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Lauren Sloss

What's so good?
By | | Total plays: 15,040

Having capitulated to Merrill Garbus's, a.k.a tUnE-yArDs, taste for creative capitalization and spacing in the headline of this review, I am now going to revert to lower cases in describing her new album, whokill (which drops April 19), for the sake of my own sanity. But that's the only resistance I'll put up towards her and her face-painted, genre-bending creation. whokill, the second album from this musical mad scientist of the indie age, is a get-you-off-your-ass-and-dance-like-a-crazy-person collection of tracks that evoke an incredible, intoxicating freedom: of sound, of movement, and of attitude.

The vocal acrobatics of Garbus have become the subject of much praise this year; her ability to track and loop her own voice would be impressive enough without the added plus of her remarkable vocal range. She makes noises that most artists wouldn't think of doing, let alone execute with such verve and passion. Furthermore, the tone of her singing voice is thick, almost toothsome, giving every hook an added weight and making each combination textured. The musical eccentricities work because they're performed with skill; Garbus sings with a rage that is palpable, and yet is saturated with joy.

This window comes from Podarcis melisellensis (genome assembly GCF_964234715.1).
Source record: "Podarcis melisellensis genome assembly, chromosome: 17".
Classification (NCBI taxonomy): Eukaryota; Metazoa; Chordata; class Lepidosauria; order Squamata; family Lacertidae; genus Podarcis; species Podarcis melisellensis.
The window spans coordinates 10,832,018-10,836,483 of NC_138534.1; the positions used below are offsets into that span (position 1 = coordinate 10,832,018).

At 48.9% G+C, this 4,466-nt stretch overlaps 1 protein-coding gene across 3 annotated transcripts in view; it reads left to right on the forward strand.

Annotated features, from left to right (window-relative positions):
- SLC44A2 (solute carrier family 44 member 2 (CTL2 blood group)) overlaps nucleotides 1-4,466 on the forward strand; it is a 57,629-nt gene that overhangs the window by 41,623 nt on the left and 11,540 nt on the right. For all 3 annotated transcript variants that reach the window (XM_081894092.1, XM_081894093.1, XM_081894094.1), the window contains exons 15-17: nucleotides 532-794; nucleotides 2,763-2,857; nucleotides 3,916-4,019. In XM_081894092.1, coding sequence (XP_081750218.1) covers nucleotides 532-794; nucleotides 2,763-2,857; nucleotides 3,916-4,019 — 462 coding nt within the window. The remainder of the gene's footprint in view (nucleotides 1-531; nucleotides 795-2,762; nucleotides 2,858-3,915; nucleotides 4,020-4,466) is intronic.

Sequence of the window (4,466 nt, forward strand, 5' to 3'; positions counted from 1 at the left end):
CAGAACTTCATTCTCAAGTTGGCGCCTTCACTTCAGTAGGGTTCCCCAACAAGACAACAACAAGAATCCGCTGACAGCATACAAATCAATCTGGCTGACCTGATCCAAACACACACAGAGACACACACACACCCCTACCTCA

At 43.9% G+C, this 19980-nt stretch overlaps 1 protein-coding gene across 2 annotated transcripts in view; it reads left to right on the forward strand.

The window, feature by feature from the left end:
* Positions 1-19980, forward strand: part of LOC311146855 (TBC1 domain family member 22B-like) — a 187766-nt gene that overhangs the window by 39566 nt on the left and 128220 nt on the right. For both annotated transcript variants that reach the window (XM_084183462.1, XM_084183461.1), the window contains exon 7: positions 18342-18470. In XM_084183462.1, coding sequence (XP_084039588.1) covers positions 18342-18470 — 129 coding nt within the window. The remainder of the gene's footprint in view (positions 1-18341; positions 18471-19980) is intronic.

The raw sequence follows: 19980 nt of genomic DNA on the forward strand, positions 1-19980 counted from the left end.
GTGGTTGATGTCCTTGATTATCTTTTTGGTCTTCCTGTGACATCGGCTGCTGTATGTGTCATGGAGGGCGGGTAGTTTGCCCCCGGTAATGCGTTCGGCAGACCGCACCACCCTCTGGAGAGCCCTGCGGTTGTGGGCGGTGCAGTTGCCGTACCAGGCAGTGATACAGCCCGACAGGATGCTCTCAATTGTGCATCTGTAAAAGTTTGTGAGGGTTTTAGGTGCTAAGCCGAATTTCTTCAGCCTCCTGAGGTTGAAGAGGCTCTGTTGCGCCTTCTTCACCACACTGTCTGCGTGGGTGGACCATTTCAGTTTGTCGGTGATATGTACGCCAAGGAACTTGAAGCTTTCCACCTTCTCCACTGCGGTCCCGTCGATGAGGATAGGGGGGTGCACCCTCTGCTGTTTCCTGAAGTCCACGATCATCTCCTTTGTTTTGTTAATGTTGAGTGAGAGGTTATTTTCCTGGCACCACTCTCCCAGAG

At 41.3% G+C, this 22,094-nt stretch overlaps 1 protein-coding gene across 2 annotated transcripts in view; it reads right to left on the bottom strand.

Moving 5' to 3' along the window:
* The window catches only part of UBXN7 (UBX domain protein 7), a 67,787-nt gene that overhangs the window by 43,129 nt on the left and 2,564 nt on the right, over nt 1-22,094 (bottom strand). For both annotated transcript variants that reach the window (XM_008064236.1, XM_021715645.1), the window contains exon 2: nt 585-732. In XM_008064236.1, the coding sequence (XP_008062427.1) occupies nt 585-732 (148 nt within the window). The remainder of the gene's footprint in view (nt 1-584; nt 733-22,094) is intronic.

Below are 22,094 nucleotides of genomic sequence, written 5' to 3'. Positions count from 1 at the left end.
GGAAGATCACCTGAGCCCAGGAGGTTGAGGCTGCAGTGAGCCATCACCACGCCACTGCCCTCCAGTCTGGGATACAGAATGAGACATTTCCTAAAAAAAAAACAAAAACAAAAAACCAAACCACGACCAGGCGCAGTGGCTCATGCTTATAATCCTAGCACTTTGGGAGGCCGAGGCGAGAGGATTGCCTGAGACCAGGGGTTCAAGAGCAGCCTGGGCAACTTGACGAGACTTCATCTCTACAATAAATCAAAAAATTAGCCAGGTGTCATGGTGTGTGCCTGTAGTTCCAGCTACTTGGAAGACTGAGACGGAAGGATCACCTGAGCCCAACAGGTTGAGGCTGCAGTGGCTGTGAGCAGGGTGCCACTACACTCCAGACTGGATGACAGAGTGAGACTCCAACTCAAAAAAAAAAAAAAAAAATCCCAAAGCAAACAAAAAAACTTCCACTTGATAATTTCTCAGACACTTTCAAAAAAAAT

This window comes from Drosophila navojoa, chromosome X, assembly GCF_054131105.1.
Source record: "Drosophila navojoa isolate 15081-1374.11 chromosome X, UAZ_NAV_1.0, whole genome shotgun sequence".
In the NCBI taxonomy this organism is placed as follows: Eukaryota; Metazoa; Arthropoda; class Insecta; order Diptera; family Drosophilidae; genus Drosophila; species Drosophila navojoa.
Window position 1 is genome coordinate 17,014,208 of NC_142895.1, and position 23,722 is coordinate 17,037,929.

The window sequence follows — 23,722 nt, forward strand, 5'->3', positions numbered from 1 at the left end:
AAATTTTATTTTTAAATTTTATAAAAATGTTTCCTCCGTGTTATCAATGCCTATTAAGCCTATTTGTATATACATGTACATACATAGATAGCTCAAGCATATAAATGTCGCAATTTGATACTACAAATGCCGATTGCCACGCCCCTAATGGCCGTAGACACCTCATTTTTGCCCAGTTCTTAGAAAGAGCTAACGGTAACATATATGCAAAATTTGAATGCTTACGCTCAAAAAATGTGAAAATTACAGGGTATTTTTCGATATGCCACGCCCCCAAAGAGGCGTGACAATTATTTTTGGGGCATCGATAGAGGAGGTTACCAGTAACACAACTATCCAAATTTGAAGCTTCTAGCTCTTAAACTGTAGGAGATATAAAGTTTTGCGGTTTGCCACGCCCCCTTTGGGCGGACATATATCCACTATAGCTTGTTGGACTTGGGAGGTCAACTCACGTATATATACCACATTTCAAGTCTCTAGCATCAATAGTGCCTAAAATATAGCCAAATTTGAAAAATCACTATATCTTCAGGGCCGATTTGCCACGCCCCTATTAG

Those forces really come through on the tracks "Bizness" and "Gangsta," which have been available prior to the album's release. They're good indicators for the rest of the album's spirit, though Garbus changes the pace on tracks like "Riotriot," a pleading song made up of conflicting battle cries and confusion, and "Wooly Wolly Gong," an awesome, kind of creepy-in-a-good-way lullaby.

"Powa" slows it down as well, but in the form of a dirty, sexy, slow burn of a jam. "Your power inside gives me thrills I can't deny," she wails, then hits a high note of Mariah Carey levels. I mean, damn "” the feeling is mutual.

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